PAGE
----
Built With MongoDB: Price.com

Siya Raj Purohit


A few years ago, RJ Jain moved to San Francisco and wanted to buy a couch for his new apartment. Shortly after making an online purchase for a new couch, he found a listing for the exact same couch, previously owned, on another site for half the retail price.

That's when RJ had his “ah-ha” moment. “If I bought this used item, I would have saved so much money. Plus, buying the used couch would have been responsible shopping—much better for the environment, he explains.

And with that, the idea of Price.com was born.

Price.com is building a platform that helps users save time and maximize savings when purchasing products online. On the platform, users can compare prices across product conditions (e.g. new, used, refurbished, rental) and leverage coupons, price alerts, and a cash-back rewards program.

Price.com has grown quickly - the platform showcases over one billion product listings across 2,000 retail partnerships, and is experiencing a 30% user growth month-over-month. The company has raised funding from Founders Fund; Social Capital; and angels including former execs at Twitter, Priceline, Microsoft, and Pinterest.

For this episode of #BuiltWithMongoDB, we spoke with Vasco Morais, Director of Engineering at Price.com about the company’s tech and his experiences using the platform (for the first time!).

Siya Raj Purohit: Your team provides so many cool options for shoppers. How does Price.com function on the back end?

Vasco Morais: Price.com’s proprietary algorithm and deep learning models make it possible for both structured and unstructured data to be matched, allowing for quick product matching and discovery to occur across several product types. This enables fun product features - for example, users just have to take a picture of a product they want to buy, and Price.com tells them the best place to buy it.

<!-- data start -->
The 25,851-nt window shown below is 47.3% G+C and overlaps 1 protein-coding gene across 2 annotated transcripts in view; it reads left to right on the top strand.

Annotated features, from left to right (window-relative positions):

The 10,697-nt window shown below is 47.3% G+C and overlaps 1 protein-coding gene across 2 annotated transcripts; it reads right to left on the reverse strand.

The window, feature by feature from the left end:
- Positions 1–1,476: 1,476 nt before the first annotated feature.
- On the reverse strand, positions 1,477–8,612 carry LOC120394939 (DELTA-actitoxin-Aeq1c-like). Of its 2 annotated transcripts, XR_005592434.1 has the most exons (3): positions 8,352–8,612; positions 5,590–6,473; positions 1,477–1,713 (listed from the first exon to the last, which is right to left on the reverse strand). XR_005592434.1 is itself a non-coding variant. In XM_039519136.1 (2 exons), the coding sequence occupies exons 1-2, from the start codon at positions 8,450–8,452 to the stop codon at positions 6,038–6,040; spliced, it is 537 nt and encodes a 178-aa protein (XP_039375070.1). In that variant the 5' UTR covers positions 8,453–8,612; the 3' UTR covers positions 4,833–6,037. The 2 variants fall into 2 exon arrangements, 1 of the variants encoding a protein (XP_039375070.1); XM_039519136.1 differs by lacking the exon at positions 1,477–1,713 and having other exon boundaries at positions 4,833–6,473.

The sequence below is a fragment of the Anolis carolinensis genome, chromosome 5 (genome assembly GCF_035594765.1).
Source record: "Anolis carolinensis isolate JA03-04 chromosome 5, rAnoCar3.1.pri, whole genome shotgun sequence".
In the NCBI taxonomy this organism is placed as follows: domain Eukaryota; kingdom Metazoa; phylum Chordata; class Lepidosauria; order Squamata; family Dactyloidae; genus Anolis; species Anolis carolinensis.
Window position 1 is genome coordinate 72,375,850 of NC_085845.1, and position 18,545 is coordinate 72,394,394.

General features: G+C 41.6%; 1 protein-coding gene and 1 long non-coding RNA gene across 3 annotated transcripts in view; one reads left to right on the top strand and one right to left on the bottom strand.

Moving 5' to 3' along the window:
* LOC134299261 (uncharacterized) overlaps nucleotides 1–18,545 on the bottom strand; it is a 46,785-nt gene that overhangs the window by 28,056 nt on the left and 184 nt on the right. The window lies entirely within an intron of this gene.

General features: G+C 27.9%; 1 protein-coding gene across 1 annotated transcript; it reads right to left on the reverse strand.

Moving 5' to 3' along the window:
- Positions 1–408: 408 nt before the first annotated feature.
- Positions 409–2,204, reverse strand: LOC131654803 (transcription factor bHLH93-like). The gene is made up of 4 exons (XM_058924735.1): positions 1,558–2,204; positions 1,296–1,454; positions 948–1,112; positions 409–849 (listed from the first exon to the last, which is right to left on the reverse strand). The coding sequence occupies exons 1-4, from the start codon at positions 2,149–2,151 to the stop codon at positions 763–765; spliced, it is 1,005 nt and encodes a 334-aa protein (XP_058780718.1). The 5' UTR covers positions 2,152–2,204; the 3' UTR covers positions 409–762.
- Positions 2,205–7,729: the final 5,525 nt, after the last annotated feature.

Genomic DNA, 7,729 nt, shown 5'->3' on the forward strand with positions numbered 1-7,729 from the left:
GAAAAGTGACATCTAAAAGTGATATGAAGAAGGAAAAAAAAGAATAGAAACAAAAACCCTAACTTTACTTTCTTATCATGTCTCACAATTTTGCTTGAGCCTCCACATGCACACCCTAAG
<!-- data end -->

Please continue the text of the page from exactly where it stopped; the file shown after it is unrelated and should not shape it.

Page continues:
To help provide this seamless service, we ingest and process data around the clock, using a sophisticated data pipeline. To prevent bad data and pricing errors from retailers from making it into our database, we have established a standard schema and put in a lot of effort (around the clock!) into ensuring everything adheres to the standard.

SRP: How did the team decide to have Price.com #BuiltWithMongoDB?

VM: From the beginning, the team knew that down the line, we would want to provide full support for all listings, including geospatial queries (which MongoDB has native support for). We also wanted to have the ability to easily create new indices as new functionality was added. That way, we could continuously query any product in our database and simultaneously update new data into our system without having to overcome read/write conflicts.

We also wanted to have a platform that would scale with us. We’re processing billions of listings and price points and hosting on MongoDB gives us confidence. Finally, several team members had experience with MongoDB and felt close to MongoDB’s architecture — so it was an easy choice.

SRP: When you joined Price.com as Director of Engineering, it was your first time using MongoDB. How was the onboarding process for you?

VM: I had previously only worked with relational databases which opt for longer query construction as a trade-off for easy syntax and arguments. For example, doing something as simple as sorting (filtering) by timestamp can easily turn into a multi-line query in SQL, and it’s nice to see how simple it remains in MongoDB. Similarly, setting up a new collection in MongoDB was instantaneous compared to setting up and defining a schema for a new table in relational databases.

I first looked at MongoDB documentation the night before I started at Price.com and felt fine working on the platform the next day. Every now and then, I would run into something that I would have to resolve with a Google search, but it definitely didn’t feel like the arduous use-it-or-lose-it skill set that accompanies other databases. Overall, for me and my team, MongoDB significantly cuts down the amount of time we spend on development when compared to other databases.

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